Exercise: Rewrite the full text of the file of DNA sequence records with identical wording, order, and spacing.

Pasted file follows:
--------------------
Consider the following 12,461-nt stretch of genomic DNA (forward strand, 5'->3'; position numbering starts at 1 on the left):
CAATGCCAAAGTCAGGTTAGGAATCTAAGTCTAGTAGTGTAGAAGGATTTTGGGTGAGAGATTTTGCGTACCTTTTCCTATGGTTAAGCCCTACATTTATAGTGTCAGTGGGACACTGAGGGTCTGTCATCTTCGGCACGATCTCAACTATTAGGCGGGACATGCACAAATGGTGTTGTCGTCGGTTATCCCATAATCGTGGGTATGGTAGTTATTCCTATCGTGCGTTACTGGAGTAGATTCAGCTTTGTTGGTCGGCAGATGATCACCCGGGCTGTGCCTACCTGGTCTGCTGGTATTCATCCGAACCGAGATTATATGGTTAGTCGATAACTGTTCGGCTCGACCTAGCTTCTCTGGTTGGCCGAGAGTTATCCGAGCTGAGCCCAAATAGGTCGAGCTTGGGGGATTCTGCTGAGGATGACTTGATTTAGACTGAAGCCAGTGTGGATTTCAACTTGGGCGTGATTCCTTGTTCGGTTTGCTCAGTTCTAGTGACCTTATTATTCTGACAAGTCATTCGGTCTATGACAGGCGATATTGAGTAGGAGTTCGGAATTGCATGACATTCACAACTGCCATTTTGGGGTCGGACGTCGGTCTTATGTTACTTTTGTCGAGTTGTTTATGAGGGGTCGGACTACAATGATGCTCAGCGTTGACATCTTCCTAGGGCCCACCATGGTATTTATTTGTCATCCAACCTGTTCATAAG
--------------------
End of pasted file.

Consider the following 12,461-nt stretch of genomic DNA (forward strand, 5'->3'; position numbering starts at 1 on the left):
CAATGCCAAAGTCAGGTTAGGAATCTAAGTCTAGTAGTGTAGAAGGATTTTGGGTGAGAGATTTTGCGTACCTTTTCCTATGGTTAAGCCCTACATTTATAGTGTCAGTGGGACACTGAGGGTCTGTCATCTTCGGCACGATCTCAACTATTAGGCGGGACATGCACAAATGGTGTTGTCGTCGGTTATCCCATAATCGTGGGTATGGTAGTTATTCCTATCGTGCGTTACTGGAGTAGATTCAGCTTTGTTGGTCGGCAGATGATCACCCGGGCTGTGCCTACCTGGTCTGCTGGTATTCATCCGAACCGAGATTATATGGTTAGTCGATAACTGTTCGGCTCGACCTAGCTTCTCTGGTTGGCCGAGAGTTATCCGAGCTGAGCCCAAATAGGTCGAGCTTGGGGGATTCTGCTGAGGATGACTTGATTTAGACTGAAGCCAGTGTGGATTTCAACTTGGGCGTGATTCCTTGTTCGGTTTGCTCAGTTCTAGTGACCTTATTATTCTGACAAGTCATTCGGTCTATGACAGGCGATATTGAGTAGGAGTTCGGAATTGCATGACATTCACAACTGCCATTTTGGGGTCGGACGTCGGTCTTATGTTACTTTTGTCGAGTTGTTTATGAGGGGTCGGACTACAATGATGCTCAGCGTTGACATCTTCCTAGGGCCCACCATGGTATTTATTTGTCATCCAACCTGTTCATAAG